It has been nearly a year since Russia forcibly annexed Crimea, and yet tensions remain extremely high in the eastern Ukrainian provinces of Donetsk and Luhansk, collectively known as the Donbass region. Since fighting began in April 2014 between pro-Russian rebels and the Ukrainian army, more than 5,500 have been killed and nearly a million people have been displaced. On February 12th of this year, a Franco-German proposed ceasefire known as Minsk II was reached between Ukrainian President Petro Poroshenko and Russian Prime Minister Vladimir Putin. Despite the recent detente, the fragility of the agreement and the future of the provinces remains uncertain.
In September 2014 the Minsk Protocol (or Minsk I) attempted to broker a ceasefire between the Ukrainian army and separatist units, but it failed to properly quell the conflict and soon after effectively broke down. A heavy rebel offensive in January of this year resulted in the separatists gaining control of the highly symbolic Donetsk airport, prompting the need for a renewed halt to the fighting. Minsk II called for an immediate and full bilateral ceasefire, the withdrawal of all heavy weapons, the release of hostages, and allowing the restatement of Ukrainian government control. It also calls for constitutional reform in Ukraine with the adoption of a new constitution by the end of the year. Although Minsk II has thus far slowed fighting, the battle for the city of Debaltseve left approximately 500 civilians killed after the institution of the ceasefire. The strategic city of Mariupol similarly falls under a gray area within the agreement, and sporadic fighting has persisted on a small scale in pockets throughout the Donbass.
Russia has repeatedly denied its direct involvement in the fighting in eastern Ukraine, but it is clear the Kremlin is more connected than they are letting on. Separatists have been confirmed as coming from Russia, but Putin refers to such combatants as ‘volunteers’. The true extent of Russian material support and their level of military engagement has been shrouded in uncertainty due to Russian interference, though it is clear a weakened Ukraine is beneficial to Russia’s regional aims. Amnesty International has cited growing war crimes and rising Russian involvement as destabilizing to the situation.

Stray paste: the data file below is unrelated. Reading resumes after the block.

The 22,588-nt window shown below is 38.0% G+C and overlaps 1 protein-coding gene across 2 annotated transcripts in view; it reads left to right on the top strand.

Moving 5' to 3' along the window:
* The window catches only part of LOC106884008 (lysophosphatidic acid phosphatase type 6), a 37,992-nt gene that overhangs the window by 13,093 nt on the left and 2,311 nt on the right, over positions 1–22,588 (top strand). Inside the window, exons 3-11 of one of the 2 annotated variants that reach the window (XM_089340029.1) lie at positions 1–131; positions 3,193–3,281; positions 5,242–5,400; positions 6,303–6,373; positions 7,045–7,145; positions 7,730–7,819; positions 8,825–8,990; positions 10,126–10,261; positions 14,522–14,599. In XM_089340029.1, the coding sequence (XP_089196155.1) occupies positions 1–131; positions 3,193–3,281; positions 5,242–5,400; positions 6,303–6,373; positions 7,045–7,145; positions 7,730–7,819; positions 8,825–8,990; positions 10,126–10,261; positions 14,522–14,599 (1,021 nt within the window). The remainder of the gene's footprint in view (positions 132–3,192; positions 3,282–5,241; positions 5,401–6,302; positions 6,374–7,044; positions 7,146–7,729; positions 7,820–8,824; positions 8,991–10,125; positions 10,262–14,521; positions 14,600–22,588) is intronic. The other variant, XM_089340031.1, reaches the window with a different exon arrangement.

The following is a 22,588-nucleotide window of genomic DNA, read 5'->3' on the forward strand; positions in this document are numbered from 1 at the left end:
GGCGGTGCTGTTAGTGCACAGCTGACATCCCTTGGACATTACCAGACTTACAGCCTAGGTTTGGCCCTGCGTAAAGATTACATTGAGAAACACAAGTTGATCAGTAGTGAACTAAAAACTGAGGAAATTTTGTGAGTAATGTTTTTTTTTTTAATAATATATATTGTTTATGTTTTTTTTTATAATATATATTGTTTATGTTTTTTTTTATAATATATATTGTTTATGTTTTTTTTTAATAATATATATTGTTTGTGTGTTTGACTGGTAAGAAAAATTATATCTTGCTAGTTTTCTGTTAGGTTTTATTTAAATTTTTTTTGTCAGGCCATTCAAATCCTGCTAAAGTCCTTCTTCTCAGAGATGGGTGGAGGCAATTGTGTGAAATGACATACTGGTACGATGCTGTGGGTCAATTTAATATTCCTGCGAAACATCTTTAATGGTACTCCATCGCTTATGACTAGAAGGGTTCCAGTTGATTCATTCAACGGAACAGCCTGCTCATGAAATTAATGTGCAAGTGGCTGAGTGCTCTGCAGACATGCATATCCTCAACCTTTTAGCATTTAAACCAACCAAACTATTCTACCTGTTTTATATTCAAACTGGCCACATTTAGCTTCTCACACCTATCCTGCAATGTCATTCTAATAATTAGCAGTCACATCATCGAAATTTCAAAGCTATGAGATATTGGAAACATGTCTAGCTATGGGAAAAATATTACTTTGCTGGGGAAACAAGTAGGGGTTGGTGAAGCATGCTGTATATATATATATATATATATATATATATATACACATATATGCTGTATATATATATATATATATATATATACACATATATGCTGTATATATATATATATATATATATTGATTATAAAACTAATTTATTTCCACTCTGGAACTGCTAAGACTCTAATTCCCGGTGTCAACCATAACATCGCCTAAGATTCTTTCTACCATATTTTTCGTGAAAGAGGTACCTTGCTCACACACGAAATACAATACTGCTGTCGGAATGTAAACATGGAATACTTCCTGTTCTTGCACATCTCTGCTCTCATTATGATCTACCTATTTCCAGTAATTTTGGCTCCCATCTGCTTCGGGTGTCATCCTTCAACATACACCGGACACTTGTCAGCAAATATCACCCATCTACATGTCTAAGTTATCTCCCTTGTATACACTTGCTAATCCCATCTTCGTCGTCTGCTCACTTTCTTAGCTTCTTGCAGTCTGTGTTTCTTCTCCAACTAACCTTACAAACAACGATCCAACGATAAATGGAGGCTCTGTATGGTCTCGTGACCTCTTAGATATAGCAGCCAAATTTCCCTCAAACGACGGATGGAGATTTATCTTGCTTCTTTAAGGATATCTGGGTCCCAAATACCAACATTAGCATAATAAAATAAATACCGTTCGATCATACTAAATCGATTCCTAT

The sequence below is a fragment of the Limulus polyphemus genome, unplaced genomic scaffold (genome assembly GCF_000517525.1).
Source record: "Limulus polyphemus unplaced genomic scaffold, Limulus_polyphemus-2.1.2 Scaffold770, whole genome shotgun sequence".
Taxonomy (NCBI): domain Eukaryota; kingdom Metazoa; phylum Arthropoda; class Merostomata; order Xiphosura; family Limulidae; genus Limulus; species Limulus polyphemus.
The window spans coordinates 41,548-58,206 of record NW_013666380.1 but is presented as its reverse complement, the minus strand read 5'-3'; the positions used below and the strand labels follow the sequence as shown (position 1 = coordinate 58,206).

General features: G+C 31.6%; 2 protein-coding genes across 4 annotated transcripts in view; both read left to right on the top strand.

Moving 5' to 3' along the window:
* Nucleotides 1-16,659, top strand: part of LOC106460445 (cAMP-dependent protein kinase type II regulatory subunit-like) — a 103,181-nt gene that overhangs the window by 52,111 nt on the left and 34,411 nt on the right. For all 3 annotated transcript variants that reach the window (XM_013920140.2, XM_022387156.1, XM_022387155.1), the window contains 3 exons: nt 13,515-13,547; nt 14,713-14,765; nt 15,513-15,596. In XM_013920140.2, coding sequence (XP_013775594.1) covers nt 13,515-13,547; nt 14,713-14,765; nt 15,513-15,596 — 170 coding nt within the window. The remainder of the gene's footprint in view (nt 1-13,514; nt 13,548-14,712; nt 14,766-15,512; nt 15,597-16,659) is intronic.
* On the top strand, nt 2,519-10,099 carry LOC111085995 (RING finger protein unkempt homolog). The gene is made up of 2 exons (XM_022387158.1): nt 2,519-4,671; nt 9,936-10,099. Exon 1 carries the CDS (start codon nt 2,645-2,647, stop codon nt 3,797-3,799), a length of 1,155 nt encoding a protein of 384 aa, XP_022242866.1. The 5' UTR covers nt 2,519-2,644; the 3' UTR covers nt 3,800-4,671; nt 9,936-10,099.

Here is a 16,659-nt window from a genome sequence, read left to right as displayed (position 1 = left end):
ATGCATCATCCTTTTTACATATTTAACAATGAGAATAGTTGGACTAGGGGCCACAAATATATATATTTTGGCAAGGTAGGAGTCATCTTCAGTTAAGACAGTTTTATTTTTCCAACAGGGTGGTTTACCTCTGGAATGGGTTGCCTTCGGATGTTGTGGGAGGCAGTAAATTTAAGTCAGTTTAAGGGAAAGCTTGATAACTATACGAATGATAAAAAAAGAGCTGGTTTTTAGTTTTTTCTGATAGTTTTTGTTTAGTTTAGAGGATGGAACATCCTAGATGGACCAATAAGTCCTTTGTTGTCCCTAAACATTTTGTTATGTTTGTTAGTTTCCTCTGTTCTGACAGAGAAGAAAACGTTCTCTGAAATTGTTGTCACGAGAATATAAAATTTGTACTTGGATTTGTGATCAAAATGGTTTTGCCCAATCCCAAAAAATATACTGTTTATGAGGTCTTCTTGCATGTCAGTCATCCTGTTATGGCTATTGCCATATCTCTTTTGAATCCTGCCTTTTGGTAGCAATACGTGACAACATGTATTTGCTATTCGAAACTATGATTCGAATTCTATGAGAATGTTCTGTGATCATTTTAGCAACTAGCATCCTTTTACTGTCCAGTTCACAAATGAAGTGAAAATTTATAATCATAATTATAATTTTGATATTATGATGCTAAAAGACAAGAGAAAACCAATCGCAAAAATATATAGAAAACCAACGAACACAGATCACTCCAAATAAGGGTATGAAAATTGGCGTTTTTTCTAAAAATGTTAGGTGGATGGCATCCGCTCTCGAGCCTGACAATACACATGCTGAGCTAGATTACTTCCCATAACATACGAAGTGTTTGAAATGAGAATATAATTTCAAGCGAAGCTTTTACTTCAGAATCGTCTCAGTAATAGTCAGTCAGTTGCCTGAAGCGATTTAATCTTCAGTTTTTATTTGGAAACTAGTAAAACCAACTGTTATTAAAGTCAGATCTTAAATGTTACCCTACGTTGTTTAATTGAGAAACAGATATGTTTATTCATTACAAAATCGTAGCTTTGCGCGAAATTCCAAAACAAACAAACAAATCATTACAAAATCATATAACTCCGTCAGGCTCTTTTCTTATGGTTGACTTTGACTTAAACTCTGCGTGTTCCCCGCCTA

Outside of the Donbass, Russia has greatly increased its military capacity in Crimea and the Black Sea, moving mobile ballistic missile systems to the Crimean peninsula and expanding its surface ship and signals intelligence ship deployments. General Philip Breedlove, NATO’s supreme commander in Europe remarked, “What we’ve seen is easy to describe as the militarization of Crimea … Crimea has become very much a power projection platform.” In response, NATO nations have stepped up their presence in the Black Sea region and have been conducting joint military exercises. While tensions seem to be growing, the actions are largely posturing and not necessarily indicative of impending conflict.
Further recent revelations have shown just how far Putin may be willing to go to get his way in the region. Putin admitted that he ordered the Russian defense ministry to deploy elite units to Crimea “under the cover of strengthening the protection of our military facilities,” and he was preparing to arm the nation’s nuclear weapons.
The Minsk II agreement came at a surprise to many, and if it can successfully be carried out it would mark the first significant step towards ending the crisis. While the West has hesitated at escalating the conflict by militarily backing Ukraine more directly, it should further pursue the diplomatic route so long as military conflict remains at a minimum. Future internal political questions will remain for Ukraine ahead as it considers federalization and decentralization, which should also be monitored with respect to the will of the Ukrainian people, especially the 5.2 million living in the zone of conflict.